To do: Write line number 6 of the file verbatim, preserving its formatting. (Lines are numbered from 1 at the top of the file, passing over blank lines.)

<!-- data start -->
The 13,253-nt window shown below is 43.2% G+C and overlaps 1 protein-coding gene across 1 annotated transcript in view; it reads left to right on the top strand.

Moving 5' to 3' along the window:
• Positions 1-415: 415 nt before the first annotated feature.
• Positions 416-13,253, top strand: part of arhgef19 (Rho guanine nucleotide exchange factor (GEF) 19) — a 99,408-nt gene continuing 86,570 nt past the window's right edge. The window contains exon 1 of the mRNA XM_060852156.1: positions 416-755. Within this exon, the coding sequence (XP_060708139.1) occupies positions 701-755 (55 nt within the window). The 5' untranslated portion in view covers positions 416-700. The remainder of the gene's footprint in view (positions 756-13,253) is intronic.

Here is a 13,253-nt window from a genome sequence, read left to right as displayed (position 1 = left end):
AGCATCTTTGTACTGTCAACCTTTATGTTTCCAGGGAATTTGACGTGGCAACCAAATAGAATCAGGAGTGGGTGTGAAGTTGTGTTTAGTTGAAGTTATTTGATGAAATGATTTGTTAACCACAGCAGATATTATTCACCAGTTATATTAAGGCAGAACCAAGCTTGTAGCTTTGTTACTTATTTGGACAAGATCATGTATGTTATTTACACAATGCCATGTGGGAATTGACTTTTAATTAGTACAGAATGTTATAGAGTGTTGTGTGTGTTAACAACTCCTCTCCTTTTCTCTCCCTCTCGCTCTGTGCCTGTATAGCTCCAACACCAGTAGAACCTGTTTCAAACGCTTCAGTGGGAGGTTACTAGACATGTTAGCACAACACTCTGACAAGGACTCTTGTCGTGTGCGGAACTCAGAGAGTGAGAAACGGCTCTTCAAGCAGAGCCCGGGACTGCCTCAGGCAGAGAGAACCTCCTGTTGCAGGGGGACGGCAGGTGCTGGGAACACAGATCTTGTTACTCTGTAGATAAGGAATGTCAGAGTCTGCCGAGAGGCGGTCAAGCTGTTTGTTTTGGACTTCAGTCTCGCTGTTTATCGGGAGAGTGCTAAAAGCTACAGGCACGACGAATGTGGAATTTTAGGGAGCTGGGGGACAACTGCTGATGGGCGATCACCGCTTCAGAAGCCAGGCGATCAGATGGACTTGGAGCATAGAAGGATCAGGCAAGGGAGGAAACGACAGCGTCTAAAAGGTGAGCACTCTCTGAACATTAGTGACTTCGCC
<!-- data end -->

AGCATCTTTGTACTGTCAACCTTTATGTTTCCAGGGAATTTGACGTGGCAACCAAATAGAATCAGGAGTGGGTGTGAAGTTGTGTTTAGTTGAAGTTATTTGATGAAATGATTTGTTAACCACAGCAGATATTATTCACCAGTTATATTAAGGCAGAACCAAGCTTGTAGCTTTGTTACTTATTTGGACAAGATCATGTATGTTATTTACACAATGCCATGTGGGAATTGACTTTTAATTAGTACAGAATGTTATAGAGTGTTGTGTGTGTTAACAACTCCTCTCCTTTTCTCTCCCTCTCGCTCTGTGCCTGTATAGCTCCAACACCAGTAGAACCTGTTTCAAACGCTTCAGTGGGAGGTTACTAGACATGTTAGCACAACACTCTGACAAGGACTCTTGTCGTGTGCGGAACTCAGAGAGTGAGAAACGGCTCTTCAAGCAGAGCCCGGGACTGCCTCAGGCAGAGAGAACCTCCTGTTGCAGGGGGACGGCAGGTGCTGGGAACACAGATCTTGTTACTCTGTAGATAAGGAATGTCAGAGTCTGCCGAGAGGCGGTCAAGCTGTTTGTTTTGGACTTCAGTCTCGCTGTTTATCGGGAGAGTGCTAAAAGCTACAGGCACGACGAATGTGGAATTTTAGGGAGCTGGGGGACAACTGCTGATGGGCGATCACCGCTTCAGAAGCCAGGCGATCAGATGGACTTGGAGCATAGAAGGATCAGGCAAGGGAGGAAACGACAGCGTCTAAAAGGTGAGCACTCTCTGAACATTAGTGACTTCGCC